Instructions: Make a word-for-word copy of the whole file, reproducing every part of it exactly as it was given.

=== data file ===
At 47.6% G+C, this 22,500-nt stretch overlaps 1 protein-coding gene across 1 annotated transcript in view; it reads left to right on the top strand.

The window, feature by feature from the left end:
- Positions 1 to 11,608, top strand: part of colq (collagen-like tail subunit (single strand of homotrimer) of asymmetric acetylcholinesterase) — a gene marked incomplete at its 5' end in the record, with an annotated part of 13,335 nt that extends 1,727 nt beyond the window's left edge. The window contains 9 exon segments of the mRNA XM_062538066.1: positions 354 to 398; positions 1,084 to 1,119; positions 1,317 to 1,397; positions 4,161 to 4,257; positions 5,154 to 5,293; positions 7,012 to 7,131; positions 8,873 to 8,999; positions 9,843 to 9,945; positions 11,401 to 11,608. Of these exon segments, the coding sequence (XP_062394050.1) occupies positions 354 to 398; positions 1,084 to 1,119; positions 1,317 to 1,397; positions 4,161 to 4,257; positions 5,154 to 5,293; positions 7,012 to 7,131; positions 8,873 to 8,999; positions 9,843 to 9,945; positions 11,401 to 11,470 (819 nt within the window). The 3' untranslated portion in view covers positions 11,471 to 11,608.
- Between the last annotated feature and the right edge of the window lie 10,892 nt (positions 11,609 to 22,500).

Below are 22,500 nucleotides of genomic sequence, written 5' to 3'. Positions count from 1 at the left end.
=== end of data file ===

At 47.6% G+C, this 22,500-nt stretch overlaps 1 protein-coding gene across 1 annotated transcript in view; it reads left to right on the top strand.

The window, feature by feature from the left end:
- Positions 1 to 11,608, top strand: part of colq (collagen-like tail subunit (single strand of homotrimer) of asymmetric acetylcholinesterase) — a gene marked incomplete at its 5' end in the record, with an annotated part of 13,335 nt that extends 1,727 nt beyond the window's left edge. The window contains 9 exon segments of the mRNA XM_062538066.1: positions 354 to 398; positions 1,084 to 1,119; positions 1,317 to 1,397; positions 4,161 to 4,257; positions 5,154 to 5,293; positions 7,012 to 7,131; positions 8,873 to 8,999; positions 9,843 to 9,945; positions 11,401 to 11,608. Of these exon segments, the coding sequence (XP_062394050.1) occupies positions 354 to 398; positions 1,084 to 1,119; positions 1,317 to 1,397; positions 4,161 to 4,257; positions 5,154 to 5,293; positions 7,012 to 7,131; positions 8,873 to 8,999; positions 9,843 to 9,945; positions 11,401 to 11,470 (819 nt within the window). The 3' untranslated portion in view covers positions 11,471 to 11,608.
- Between the last annotated feature and the right edge of the window lie 10,892 nt (positions 11,609 to 22,500).

Below are 22,500 nucleotides of genomic sequence, written 5' to 3'. Positions count from 1 at the left end.